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    This article appears in the December 2013 issue of Louisville Magazine. To subscribe, visit

    Past the hum of elliptical machines and treadmills, past the clank of free weights and talking heads on TVs, a group of yogis take over studio D at Baptist East/Milestone Wellness Center, behind Mall St. Matthews. Women and men (mostly women) pour into Tami Sue Combs’ Monday-morning yoga class, squeezing past one another to grab teal straps, purple foam bricks and folded wool blankets from the prop closets. Members of the previous class barely have time to roll up their mats before the next class plops down, reserving spots. What may appear to be chaos is actually ritual and dedication. The class is snug — you might find yourself the distance of a padangusthasana (that’s a hand-to-big-toe pose that stretches to the side) away from your neighbor.

    Then — peace.

    Combs weaves through the class in her stretchy black-and-pink pants and shirt, her bouncy layered hair down. She gently talks the intermediate class through sun salutations, sequences of asanas, or postures, that warm up the body. “Pause,” Combs says gracefully, mid-asana. “Notice how your legs feel.” The class of 30 or more flows from the asana downward-facing dog to padottanasana (a wide-leg forward fold). “We don’t have to be synchronized,” Combs reminds the class. The room is full of regulars, so Combs is flexible, if you will, with letting students explore their own practice and take their time.

    Sue Weese, a former aerobics teacher who does the splits and headstands in Combs’ class, surprises me when she later tells me she’s 69. The petite, toned woman with short blond hair credits yoga for aging well. “It just is so energizing and a great way to meet new people,” she says.

    After class, Combs and I sit down cross-legged, facing each other. She hands me her card that has a poem-like mantra on the back. The front includes the credentials E-RYT 200 and RYT 500 after her name. “In most states you can just say you’re a yoga teacher,” she says. She tells me that the Yoga Alliance in California sets the standard for accreditation across the country. The numbers mean she has gone through both 200- and 500-hour training programs, and the E means she has taught 2,000 hours of classes. In addition to teaching at Milestone, the Jeffersonville, Ind., native also teaches at some churches across the river and gives private lessons.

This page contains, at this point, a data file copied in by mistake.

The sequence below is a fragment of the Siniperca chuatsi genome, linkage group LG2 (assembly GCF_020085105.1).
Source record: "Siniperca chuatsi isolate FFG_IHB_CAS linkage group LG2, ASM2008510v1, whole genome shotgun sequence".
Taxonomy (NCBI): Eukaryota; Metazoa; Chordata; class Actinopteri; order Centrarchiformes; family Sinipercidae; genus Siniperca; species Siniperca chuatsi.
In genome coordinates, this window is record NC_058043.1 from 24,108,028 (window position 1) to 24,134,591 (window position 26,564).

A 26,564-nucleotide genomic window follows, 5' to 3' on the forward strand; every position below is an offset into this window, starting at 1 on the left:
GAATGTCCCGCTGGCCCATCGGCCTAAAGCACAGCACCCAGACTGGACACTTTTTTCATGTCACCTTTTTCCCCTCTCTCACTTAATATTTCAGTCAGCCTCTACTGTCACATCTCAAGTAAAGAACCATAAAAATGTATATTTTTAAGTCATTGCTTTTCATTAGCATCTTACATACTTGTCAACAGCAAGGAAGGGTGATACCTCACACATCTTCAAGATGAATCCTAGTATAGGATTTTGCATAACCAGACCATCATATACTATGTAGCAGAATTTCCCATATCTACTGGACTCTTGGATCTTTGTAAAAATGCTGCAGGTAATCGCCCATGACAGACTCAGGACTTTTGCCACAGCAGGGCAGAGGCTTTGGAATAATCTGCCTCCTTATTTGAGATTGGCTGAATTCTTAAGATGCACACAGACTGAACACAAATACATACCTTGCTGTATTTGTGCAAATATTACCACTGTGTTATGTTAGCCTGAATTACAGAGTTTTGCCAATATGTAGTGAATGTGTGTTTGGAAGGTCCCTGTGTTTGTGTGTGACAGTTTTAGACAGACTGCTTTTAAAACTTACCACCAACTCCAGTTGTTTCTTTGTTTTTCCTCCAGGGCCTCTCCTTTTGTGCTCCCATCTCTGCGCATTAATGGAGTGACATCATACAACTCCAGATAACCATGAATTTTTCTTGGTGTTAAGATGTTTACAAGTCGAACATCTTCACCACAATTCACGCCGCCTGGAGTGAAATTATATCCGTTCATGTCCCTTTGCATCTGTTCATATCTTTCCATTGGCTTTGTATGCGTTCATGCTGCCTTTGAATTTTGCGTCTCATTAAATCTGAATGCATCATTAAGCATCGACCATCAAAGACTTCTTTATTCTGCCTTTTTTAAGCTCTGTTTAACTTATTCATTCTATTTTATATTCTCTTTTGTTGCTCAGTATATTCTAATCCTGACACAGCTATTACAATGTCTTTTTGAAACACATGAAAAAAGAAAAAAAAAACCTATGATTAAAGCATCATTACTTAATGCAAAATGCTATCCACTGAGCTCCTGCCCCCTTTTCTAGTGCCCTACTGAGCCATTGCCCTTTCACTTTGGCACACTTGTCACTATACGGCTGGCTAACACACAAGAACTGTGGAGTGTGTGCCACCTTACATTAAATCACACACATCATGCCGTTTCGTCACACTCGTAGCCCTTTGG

Combs was a financial advisor for more than 20 years before yoga took over. “The World Trade Center threw me for a loop,” she says. The company she worked for, Morgan Stanley, was based in one of the towers. She says she and her coworkers went through some hard times after 9/11 and she ended up leaving. She started practicing yoga, thinking she’d gain strength, flexibility and balance. “Then my sister died too young,” she says, adding that something inside her made her hit the mat the next day. “When we got to savasana, I fell apart,” she says, explaining that the end relaxation exercise helped her deal with her loss. “Yoga helps us heal, whether it be grief, cancer or trying times,” she says. “What you end up building is a strong, balanced mind.”

    Back in class, Combs asks everyone, “Where are you? Are you in this room?” She rephrases: “I’m not hallucinating. I know you are physically in this room, but where are you mentally?” 

    Mary Chellis Nelson's picture

    About Mary Chellis Nelson

    Mary Chellis Nelson is the managing editor of Louisville Magazine.

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